My training for Boston is on schedule, and I'm feeling fit.
Saturday was my big tune-up race, the Snake River Canyon Half Marathon, put on by the wonderful folks at Palouse Road Runners.
This race unofficially marks the beginning of spring running on the Palouse. Temperatures in the canyon are usually near 50 degrees for the race, and it's usually one of the first runs of the year when you can appropriately wear shorts. But this year we received a cold blast of winter on race day. Race-time temperatures were in the mid-20's and snow was fluttering in the air all morning. The canyon is also notorious for brutal headwinds on the out section of this pancake flat out-n-back course. We still had the headwinds (~10-15mph), but it wasn't nearly as bad as we've seen in the past.
I'm hoping to blister my marathon PR at Boston, so my training has been geared - more than ever -toward running a fast time at a road marathon. I'm not doing track stuff or anything like that (I'm not that invested in my marathon PR), but I have been doing pace-specific training runs for the first time in my life. And it's been paying off. I've seen some of my (admittedly soft) shorter-distance road PRs fall the last couple months.
So I was feeling pretty good about myself heading into the race.
A goal: sub-1:19
B goal: sub-1:20
C goal: beat my PR (1:21:09)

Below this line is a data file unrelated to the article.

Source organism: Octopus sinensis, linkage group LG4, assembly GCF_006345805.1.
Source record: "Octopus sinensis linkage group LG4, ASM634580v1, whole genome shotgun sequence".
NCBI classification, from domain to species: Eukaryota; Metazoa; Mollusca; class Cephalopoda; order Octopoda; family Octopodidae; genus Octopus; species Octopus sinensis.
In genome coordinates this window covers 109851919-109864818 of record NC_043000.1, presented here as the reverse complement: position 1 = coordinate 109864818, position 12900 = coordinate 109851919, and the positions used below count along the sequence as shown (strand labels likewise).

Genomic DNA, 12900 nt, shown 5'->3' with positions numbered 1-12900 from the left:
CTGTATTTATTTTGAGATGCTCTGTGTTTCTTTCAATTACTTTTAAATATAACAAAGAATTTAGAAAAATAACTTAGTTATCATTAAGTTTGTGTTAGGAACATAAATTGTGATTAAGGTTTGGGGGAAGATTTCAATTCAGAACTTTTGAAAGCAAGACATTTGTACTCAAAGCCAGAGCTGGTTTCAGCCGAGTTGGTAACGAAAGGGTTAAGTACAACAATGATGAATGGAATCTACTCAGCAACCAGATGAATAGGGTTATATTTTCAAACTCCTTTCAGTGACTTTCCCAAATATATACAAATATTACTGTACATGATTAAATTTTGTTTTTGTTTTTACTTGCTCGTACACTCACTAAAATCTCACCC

The gun went off and after a quarter of a mile there was a group of 20 or so slowly pulling away. I was running with my buddy Dan Froelich (we had the same A goal). The faster group was doing 5:50's or so - which was a bit faster than we wanted, but with a group that big there is quite an upside when you're running into a headwind. We decided it was worth sticking with them, so we hurried up to get on the train.
Then around two miles the group of 20 or so split into two groups when about 10 guys starting surging. Too quick for us, so we settled into the second half of the pack with a few familiar faces (Dan Hollingshead and Chris Morlan). Around mile four, our group started splintering a bit, and the wind started to become a factor. The last couple miles into the wind before the turnaround was starting to get tougher than I was hoping it would be.
Chris hit the turnaround first, then I hit it a little behind him in about 39:45. I was just off my A goal pace but still feeling optimistic that I could make up the lost time with the help of the tailwind. Dan and Dan were just behind me at the turnaround.
Nothing eventful on the way back. It was just a long, lonely attempt trying to hold pace. Chris held a 15 to 20 second advantage over me most of the way back. For four miles or so I tried to slowly reel him in, but it wasn't happening. Every once in awhile I'd feel a gust of wind hit me from behind, and I kept imagining it was the Snake River kicking me in the butt to "go faster, Scott!"
With three miles to go, I was still under my 1:19 pace...I just needed to hold it.
With about two miles to go, Chris started fading a little and I snuck up beside him and then eased by. "Hey, Chris." "Hey, Scott." "Hoping to hold this pace to sneak under 1:19," I said. "Dig deep. You're almost there," he said.
I hadn't looked back since the turnaround, so I didn't know where Dan and Dan were. I was hoping one of them would catch up with me so we could run with each other to the finish.
With about a half mile to go, I finally knew I had 1:19 in the bag. I tried to make a little bit of a surge to see if I had anything left in the tank. There wasn't much left, but that last mile was my second fastest of the day.
I crossed the finish line in 1:18:17. (official results)
I'm pretty stoked with how I ran. It has me feeling good as I start counting down to Boston. Now that my big tune-up race is done, I can officially start getting excited about the starting line in Hopkinton.